“Then I will try Grun first,” the count said. “A man of the nature you describe will not be likely to betray me even should he refuse to allow his daughter to assist me in any way. You have done very well, Henrick. To-morrow morning you will ride to Weisenheim and buy for me a suit of clothes such as the small traders who journey through the country selling goods would wear. Then go to various shops and buy such articles as they might carry—materials for dresses, ribbons, kerchiefs, and cheap silver ornaments,—make them up into a pack, and bring them hither. Do not buy all at one shop, even if they should have in store all that you require; your doing so would excite curiosity. Get materials for at least a dozen dresses—not common goods, but such as are worn on fête days. Here is money which will be amply sufficient for your purchases. You, Johann, will go to-morrow morning to a village beyond the estate and buy a small horse, with a saddle such as would be used for packing goods on; then I shall be ready for a start the next morning.”
Both commissions were executed, and the young count started, leading the pony, whose burden was by no means a heavy one. He had learned the prices that Henrick had paid for each article, and fastened a ticket to each, as it was possible that he might be invited in by some of the country-people, and might ask either too much or too little for his wares, and so create suspicion that he was not what he seemed. He was indeed asked to show his goods several times, and as he charged rather under the price that he had given for them in the town, he effected several sales. About noon he arrived at the house of the farmer Grun. One of the maids, who saw him coming up, ran out.
“‘Tis no use your stopping here,” she said. “In bygone times it would have been different, but the master and mistress are both in deep grief.”
“So I have heard,” Conrad said, “and yet I would fain be allowed entrance, having need of speech with your master on a matter of importance. I pray you to tell him so.”
She returned in a minute. “The master says that your visit is untimely, but that if the matter is of importance he will see you.”
Tying up his pony to a hook in the wall, Conrad followed the maid into the house. A big powerful-looking man was sitting on a chair before the empty grate; he looked up listlessly at Conrad’s entrance.
“I hope,” he said, “young man, that you have not disturbed me in my trouble needlessly, or entered here under a false pretext?”
“Assuredly I do not enter needlessly, though I own that it is under a false pretext. And yet it is not so though; the matter I would speak of to you is of importance. I have heard, Herr Grun, that you are a kindly man, just in your dealings, and one to be trusted. I am going to trust you.”
The farmer listened with increasing surprise as he spoke; his manner of speech was not one that a travelling pedlar of goods would have adopted, but was rather that of a man of rank.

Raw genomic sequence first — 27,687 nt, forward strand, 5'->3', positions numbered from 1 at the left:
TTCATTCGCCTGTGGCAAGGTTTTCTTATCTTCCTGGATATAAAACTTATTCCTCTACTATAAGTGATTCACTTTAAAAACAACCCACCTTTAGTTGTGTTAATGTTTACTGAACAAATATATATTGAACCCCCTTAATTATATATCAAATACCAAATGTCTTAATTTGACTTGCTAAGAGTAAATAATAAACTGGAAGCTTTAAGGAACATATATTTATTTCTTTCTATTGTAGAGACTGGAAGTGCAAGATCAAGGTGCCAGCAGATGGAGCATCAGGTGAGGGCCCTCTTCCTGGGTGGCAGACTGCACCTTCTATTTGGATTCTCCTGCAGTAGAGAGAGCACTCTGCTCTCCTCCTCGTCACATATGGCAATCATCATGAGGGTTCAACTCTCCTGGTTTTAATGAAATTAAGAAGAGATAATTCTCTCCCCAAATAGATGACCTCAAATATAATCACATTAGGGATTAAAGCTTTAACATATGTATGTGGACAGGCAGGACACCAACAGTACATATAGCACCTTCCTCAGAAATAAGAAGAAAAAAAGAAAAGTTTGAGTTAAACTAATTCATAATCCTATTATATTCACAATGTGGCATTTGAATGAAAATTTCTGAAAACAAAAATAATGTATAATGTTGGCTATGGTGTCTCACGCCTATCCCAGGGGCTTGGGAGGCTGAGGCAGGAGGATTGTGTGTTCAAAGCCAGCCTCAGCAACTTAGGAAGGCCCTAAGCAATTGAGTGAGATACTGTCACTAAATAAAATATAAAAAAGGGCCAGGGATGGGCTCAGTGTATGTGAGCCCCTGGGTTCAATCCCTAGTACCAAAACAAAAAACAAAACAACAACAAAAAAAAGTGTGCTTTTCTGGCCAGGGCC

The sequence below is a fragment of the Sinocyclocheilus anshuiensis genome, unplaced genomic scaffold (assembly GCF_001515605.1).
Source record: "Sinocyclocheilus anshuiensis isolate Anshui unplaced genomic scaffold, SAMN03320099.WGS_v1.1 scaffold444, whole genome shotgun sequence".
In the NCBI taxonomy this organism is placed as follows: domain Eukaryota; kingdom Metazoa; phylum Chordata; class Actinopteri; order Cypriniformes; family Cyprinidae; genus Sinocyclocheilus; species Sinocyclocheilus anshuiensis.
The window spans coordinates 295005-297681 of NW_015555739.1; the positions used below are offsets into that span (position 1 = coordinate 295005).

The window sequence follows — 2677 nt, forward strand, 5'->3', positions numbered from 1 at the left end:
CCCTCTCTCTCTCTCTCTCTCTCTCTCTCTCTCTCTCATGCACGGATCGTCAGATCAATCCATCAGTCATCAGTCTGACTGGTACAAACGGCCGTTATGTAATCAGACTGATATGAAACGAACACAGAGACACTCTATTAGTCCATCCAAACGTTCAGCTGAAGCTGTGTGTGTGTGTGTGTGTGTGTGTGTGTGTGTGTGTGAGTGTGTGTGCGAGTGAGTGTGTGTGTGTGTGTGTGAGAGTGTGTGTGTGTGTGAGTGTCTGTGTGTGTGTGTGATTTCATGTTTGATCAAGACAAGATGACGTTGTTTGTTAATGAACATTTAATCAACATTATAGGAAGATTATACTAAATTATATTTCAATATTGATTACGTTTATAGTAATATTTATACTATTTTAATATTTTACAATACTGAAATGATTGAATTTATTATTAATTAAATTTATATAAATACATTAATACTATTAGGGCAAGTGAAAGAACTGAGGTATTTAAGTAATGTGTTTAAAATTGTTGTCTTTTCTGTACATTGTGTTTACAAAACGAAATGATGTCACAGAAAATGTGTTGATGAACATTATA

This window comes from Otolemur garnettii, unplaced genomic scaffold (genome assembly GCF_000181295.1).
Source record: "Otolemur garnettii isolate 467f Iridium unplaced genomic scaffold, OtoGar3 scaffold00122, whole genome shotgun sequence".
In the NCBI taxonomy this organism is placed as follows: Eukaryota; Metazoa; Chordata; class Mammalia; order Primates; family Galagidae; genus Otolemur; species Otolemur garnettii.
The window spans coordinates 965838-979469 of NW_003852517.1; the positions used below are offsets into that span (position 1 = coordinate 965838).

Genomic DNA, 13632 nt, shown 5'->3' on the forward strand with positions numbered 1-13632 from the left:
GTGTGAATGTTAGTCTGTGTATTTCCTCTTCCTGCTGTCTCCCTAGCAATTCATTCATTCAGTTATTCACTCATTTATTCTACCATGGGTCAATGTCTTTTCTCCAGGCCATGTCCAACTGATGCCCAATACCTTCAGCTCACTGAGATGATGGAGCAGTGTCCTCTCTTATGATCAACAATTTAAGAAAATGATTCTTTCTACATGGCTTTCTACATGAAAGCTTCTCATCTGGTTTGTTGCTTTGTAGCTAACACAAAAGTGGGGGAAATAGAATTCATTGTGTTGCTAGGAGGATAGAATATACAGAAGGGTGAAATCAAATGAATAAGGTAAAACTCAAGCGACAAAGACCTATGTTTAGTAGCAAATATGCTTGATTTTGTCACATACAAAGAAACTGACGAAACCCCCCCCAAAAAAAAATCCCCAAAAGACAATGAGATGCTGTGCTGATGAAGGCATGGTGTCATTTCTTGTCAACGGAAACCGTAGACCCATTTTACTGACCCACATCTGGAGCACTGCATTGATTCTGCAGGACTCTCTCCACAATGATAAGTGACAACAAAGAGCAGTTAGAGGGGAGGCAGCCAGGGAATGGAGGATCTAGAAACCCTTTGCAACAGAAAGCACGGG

“I am Conrad von Waldensturm,” the young count went on. The farmer gave an exclamation of surprise, and rose to his feet. “I have just hurried back from the war, at the news that my castle had been destroyed, my estate ravaged, and my sister carried off. I have come home to rescue her. I heard of the outrage of which you and your daughter have been the victims, and, having made enquiries, I judge that you would not be one to sit down tamely under it.”
“Tamely, no,” the man said passionately, “and there is the pain of it! What can I, a tiller of the soil, do against my feudal lord? Show me the way to avenge myself, Count von Waldensturm, and be assured that you will not find me backward. There is not a man in the barony who would not see the castle razed to the ground with joy. What can we do? He has two hundred armed men within its walls, and could crush us as a hammer would crush an egg. We have suffered unnumbered wrongs at his hands and at those of his son, who is even worse than himself; but how with clubs and staves could we attack a castle that is the strongest in the electorate, and has never yet been taken. However, count, you have doubtless some plan in your mind that you have thus come to me. All knew and honoured your father, and envied those who held land under him, and it was reported that you, his son, would tread in his footsteps, and were already beloved by all his vassals.”
“My first object,” Conrad said, “is, as you may suppose, to rescue my sister from his hands. With that intention I returned home, and you may well believe that the news that the baron intends to wed her to his son has added to that desire, and has shown me the need for haste in carrying it out. The first thing is to ascertain exactly in what part of the castle she is confined, how she is guarded, and the manner in which her chamber could be approached. Having ascertained this, I must, of course, open communications with her so that she may be cognizant of my plans, and be ready to assist in their being carried out. But this is not all; the baron, and no doubt his son, with a party of men-at-arms, will set off in pursuit, and I shall have an ambush prepared. I have but some twenty men with me, all good soldiers, who have fought in the wars, and I hope to gather fifty more from our former vassals; this should be enough to ensure that none of the party who sally out shall return alive to the castle. Had I as many more determined men I might carry the castle by surprise, for I could, with my own troop, ride forward, and being taken for the baron, would find the gate open and the drawbridge down. Entering, I could hold the gate with my men until the rest, who would have followed close behind, rushed in, when we might well overcome the garrison, taken by surprise as they would be.”